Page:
Understanding Corporate Taxes

Understanding Corporate Taxes

Understanding Corporate TaxesWith the dramatic cut in the corporate tax rate to 21% by the Tax Cuts and Jobs Act, there’s been some increased interest in operating as a C corporation (a regular corporation) as opposed to a pass-through entity (a sole proprietorship, partnership, limited liability company, and S corporation).

C corporations are a business entity formed under state law and taxed in a special way.

During the government’s 2018 fiscal year, there were 2,127,673 C corporations (all such corporations are required to file returns regardless of the amount of their income). Just to provide perspective, in the same period, there were 5,128,058 S corporations and 4,239,198 partnerships (including limited liability companies filing partnership returns).

Federal income taxes

A C corporation is a separate taxpayer. It files its own tax return—Form 1120. It pays its own estimated taxes four times a year.

Being a C corporation creates a double taxation situation when it comes to distributing earnings to shareholders. Dividends paid by the corporation are not deductible. The profits used to pay the dividends are taxed to the corporation. When shareholders receive the dividends, they pay tax on them (hence the double tax). The double tax problem is eliminated when the corporation pays owner-employees in taxable compensation because such compensation is deductible by the corporation (although this entails an employment tax cost). The corporation can retain earnings, although there’s an accumulated earnings penalty if too much is retained without a good business reason.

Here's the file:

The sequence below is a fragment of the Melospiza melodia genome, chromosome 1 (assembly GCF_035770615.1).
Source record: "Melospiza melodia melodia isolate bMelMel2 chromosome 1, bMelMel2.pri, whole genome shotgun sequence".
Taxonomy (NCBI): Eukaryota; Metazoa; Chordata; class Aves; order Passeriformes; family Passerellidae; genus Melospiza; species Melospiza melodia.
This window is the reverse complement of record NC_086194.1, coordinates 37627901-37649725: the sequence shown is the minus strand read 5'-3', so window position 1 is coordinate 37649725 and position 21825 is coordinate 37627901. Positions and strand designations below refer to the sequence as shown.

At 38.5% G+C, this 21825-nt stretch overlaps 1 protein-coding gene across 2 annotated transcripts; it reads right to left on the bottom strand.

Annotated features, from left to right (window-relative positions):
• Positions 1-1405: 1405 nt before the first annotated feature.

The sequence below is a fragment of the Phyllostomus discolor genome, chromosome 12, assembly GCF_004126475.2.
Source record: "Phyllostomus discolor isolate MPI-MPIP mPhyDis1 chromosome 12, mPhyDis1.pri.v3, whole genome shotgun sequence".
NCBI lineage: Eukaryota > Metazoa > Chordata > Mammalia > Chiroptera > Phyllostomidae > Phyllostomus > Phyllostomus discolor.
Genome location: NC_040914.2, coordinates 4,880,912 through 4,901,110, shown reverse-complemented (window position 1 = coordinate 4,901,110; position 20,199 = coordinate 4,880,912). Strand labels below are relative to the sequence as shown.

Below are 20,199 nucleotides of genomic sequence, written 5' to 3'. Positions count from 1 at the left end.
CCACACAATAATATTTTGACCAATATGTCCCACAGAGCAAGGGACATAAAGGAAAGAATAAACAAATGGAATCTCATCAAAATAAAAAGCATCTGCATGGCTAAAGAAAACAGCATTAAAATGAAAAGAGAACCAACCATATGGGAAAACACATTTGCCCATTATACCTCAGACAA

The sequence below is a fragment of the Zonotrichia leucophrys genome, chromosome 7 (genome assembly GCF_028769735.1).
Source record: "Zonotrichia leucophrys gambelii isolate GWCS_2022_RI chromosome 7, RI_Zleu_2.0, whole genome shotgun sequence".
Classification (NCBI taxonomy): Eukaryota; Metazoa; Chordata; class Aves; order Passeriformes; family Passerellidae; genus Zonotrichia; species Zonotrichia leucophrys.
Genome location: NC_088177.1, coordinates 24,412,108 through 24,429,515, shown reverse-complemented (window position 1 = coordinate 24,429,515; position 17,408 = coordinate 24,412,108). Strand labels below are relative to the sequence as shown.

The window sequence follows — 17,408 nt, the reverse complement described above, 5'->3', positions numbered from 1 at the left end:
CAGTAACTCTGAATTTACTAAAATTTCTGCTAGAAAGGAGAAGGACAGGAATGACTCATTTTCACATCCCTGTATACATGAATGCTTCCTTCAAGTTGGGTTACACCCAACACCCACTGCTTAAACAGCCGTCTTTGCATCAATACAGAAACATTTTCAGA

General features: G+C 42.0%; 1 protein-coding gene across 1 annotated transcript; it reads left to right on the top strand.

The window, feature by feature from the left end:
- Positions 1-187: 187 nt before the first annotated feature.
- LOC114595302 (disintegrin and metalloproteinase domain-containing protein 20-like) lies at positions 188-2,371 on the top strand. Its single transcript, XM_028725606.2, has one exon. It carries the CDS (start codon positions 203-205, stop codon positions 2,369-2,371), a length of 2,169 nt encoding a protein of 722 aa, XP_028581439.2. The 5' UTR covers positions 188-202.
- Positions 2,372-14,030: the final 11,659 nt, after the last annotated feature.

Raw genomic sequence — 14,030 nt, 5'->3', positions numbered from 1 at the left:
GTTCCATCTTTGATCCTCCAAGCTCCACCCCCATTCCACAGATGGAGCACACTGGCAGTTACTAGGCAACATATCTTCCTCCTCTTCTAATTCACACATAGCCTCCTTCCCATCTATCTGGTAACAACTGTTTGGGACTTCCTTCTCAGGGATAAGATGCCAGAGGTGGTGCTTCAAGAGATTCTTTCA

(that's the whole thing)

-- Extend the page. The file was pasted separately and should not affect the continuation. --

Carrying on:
State income taxes

In addition to federal income taxes, C corporations may also pay state income taxes. According to the Tax Foundation, 6 states—Nevada, Ohio, South Dakota, Texas, Washington, and Wyoming—don’t have a state-level corporate income tax (although some of these levy a gross receipts tax explained below). In total, however, the corporate income tax accounts for only a modest portion of state tax collections (5% of total state tax collections in Q3 2019).

Gross receipts tax

Technically, a gross receipts tax is not a corporate income tax because it is based on total revenue, without any reduction for returns, discounts, operating expenses, or certain other costs. The tax may go by different names—gross receipts tax, commerce tax, commercial activity tax, corporate activity tax, franchise tax, business & occupation tax—but it amounts to the same thing, which is a tax on gross receipts.

Some states, such as Nevada, Ohio, Texas, and Washington, only have a gross receipts tax. Two states—Delaware and Oregon—have both an income tax and a gross receipts tax.

Issues to consider

In addition to the problem of double taxation, there’s a growing threat of creeping corporate income tax. Spurred on by a U.S. Supreme Court decision a couple of years ago regarding sales tax and the expansion of the concept of “nexus,” states are looking to use this to extend their tax reach on corporations. Examples:

  • Pennsylvania is using “economic nexus” for its corporate income tax effective January 1, 2020.
  • Washington applies its version of a gross receipts tax if a corporation has gross receipts sourced to Washington exceeding a set amount ($285,000 in 2019) or at least 25% of its total gross receipts are sourced to Washington.

Bottom line

Being a C corporation to enjoy a flat 21% federal corporate income tax rate may be incentive to start a discussion of whether adopting this entity status is advisable. But be sure to factor in the state-level consequences of being a C corporation. 

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